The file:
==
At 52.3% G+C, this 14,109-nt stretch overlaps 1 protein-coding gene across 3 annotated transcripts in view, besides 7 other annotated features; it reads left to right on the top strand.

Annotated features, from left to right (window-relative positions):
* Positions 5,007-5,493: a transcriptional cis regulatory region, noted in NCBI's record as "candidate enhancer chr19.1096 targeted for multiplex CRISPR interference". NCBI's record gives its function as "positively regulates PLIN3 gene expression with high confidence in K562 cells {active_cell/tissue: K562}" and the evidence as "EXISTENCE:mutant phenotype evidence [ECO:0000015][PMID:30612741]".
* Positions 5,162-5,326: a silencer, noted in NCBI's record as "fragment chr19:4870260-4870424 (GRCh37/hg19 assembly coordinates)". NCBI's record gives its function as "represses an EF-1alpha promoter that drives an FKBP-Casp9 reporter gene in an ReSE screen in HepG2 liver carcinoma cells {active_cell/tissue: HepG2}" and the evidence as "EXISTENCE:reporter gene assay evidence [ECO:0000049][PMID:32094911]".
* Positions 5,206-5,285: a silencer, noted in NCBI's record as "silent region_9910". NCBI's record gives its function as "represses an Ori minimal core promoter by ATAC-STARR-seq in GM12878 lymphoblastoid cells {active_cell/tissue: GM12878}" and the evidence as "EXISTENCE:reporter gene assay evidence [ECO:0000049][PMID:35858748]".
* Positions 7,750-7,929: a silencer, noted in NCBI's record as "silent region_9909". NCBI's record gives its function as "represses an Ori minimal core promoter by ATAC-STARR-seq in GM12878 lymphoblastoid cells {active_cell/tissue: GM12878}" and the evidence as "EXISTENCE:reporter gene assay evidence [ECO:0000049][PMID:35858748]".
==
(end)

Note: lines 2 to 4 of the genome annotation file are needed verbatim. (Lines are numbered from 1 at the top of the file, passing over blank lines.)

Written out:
Annotated features, from left to right (window-relative positions):
* Positions 5,007-5,493: a transcriptional cis regulatory region, noted in NCBI's record as "candidate enhancer chr19.1096 targeted for multiplex CRISPR interference". NCBI's record gives its function as "positively regulates PLIN3 gene expression with high confidence in K562 cells {active_cell/tissue: K562}" and the evidence as "EXISTENCE:mutant phenotype evidence [ECO:0000015][PMID:30612741]".
* Positions 5,162-5,326: a silencer, noted in NCBI's record as "fragment chr19:4870260-4870424 (GRCh37/hg19 assembly coordinates)". NCBI's record gives its function as "represses an EF-1alpha promoter that drives an FKBP-Casp9 reporter gene in an ReSE screen in HepG2 liver carcinoma cells {active_cell/tissue: HepG2}" and the evidence as "EXISTENCE:reporter gene assay evidence [ECO:0000049][PMID:32094911]".